IMF Explores Revived Pakistan Bailout as Currency Hits Record Low

The country has enough foreign currency left to cover less than one month’s worth of imports

ISLAMABAD, Pakistan—The International Monetary Fund said Thursday it would send a team to Pakistan to hold talks on restarting a stalled bailout program as the debt-plagued country, now at risk of default, saw its currency fall to a record low against the dollar after allowing it to float freely.

The move to free the rupee, removing import controls and dropping instructions to foreign exchange retailers to restrict trading, was a key condition from the IMF for resuming bailout talks. It fell 10% against the dollar, hitting 255 rupees, its biggest daily fall in over 30 years.

Economists see Pakistan as one of the emerging economies most at risk of default after devastating floods inundated vast tracts of farmland last summer. The country has enough foreign currency left to cover less than one month’s worth of imports, with the central bank saying Thursday that it had $3.7 billion in reserves. The central bank said this week that the country must repay $8 billion of debt by June—though it said $5 billion of that was expected to be rolled over.

With an election due in a few months, Pakistan’s government had been resisting the IMF requirements, many of which were expected to cause considerable economic pain for ordinary people. Prime Minister Shehbaz Sharif‘s administration had also vowed to maintain the strength of the rupee as a political goal, but this also whipsawed the economy after the government used import controls to try to stem the depletion of foreign reserves.

Some factories had to halt production because of a lack of imported raw materials and components. Industrialists have warned of large scale job losses to come as a result. Consumers have often been unable to withdraw foreign currency from their bank accounts because of the shortage of dollars available to the banks.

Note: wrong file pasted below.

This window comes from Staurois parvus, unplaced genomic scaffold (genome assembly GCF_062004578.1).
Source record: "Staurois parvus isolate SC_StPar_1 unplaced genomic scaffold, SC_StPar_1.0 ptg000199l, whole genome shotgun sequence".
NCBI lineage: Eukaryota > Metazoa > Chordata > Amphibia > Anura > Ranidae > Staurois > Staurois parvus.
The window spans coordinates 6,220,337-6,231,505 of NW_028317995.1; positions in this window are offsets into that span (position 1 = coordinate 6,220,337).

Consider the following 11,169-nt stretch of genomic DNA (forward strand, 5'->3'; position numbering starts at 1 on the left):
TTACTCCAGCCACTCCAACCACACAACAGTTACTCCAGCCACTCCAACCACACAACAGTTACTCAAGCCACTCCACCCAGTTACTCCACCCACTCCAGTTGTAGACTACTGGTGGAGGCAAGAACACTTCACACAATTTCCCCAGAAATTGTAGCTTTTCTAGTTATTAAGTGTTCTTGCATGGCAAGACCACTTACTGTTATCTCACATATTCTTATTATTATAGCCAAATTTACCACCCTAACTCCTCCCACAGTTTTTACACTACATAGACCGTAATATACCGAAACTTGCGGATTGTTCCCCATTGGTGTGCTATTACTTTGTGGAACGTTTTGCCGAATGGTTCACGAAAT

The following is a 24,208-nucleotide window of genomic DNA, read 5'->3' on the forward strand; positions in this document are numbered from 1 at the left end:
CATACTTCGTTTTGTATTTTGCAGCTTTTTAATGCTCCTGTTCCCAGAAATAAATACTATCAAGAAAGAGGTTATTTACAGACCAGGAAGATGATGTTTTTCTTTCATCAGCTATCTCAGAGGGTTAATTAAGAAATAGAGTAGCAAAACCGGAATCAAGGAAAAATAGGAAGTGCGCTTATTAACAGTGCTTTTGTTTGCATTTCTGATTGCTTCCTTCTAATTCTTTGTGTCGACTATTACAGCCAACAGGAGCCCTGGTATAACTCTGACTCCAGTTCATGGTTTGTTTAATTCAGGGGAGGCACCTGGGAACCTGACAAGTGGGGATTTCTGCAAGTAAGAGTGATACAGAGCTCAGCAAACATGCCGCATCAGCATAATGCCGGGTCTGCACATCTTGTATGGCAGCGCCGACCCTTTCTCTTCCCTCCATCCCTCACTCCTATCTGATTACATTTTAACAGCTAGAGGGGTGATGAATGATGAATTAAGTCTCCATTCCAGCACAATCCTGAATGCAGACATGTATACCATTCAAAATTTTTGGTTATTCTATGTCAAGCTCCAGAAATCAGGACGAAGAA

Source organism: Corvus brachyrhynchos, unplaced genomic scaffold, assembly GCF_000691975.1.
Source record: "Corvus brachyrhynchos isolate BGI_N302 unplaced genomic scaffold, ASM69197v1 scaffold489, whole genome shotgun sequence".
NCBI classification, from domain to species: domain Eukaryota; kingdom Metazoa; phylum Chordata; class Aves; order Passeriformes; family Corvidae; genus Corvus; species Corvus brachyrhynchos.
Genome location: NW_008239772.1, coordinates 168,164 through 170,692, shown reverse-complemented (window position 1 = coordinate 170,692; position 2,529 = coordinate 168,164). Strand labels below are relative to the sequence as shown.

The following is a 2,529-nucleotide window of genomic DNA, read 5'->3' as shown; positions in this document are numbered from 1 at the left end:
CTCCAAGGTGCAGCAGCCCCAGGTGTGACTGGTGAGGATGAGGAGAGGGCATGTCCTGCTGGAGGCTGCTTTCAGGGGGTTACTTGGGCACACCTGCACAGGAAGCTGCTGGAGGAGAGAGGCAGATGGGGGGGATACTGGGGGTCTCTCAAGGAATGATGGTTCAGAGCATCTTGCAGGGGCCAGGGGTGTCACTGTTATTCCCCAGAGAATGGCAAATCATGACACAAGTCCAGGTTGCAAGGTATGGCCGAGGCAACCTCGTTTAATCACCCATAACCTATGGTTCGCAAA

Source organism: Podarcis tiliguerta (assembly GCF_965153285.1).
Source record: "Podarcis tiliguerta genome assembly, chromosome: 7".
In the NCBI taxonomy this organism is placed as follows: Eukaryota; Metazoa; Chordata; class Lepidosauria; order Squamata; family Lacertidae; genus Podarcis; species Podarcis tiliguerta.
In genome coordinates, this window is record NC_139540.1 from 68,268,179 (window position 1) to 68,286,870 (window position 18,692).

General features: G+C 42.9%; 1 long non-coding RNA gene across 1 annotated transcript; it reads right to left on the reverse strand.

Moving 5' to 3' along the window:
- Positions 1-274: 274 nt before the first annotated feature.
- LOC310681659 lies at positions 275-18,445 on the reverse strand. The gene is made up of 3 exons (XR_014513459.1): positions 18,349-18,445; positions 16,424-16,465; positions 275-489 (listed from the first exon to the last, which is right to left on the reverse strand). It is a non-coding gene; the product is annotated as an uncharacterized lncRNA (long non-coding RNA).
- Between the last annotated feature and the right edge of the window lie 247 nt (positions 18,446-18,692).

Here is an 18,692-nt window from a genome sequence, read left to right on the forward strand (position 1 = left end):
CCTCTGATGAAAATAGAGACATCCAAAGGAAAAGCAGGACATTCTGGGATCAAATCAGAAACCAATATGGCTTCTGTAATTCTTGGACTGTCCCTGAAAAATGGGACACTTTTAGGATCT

The IMF program is important for unlocking billions of additional dollars in loans from allies and multilateral lenders, which require the discipline and oversight of the IMF to be in place. The pledges include an extra $3 billion promised this month by Saudi Arabia and the United Arab Emirates.

“There is a sigh of relief,” said Mohammad Sohail, chief executive of Topline Securities, a Pakistani stockbroker. “But it does not mean that Pakistan’s problems are over.”

The IMF said its mission would arrive in Pakistan on Jan. 31. Any agreement with the Pakistani authorities would then need to be put to the IMF board for approval. 

“Stronger policy efforts and reforms are critical to reduce the current elevated uncertainty that weighs on the outlook,” the IMF said. 

The government is now expected to raise taxes and increase the prices of electricity, natural gas and gasoline by removing subsidies. Inflation, recorded officially at 25% in December, is expected to be pushed significantly up.

There was no immediate comment from the government. Elections are due by October, with opposition leader Imran Khan already using the rate of inflation as a campaigning tool. 

Pakistan has fallen into repeated balance of payments crises over past decades, with the current IMF program being the 22nd bailout taken by the country.

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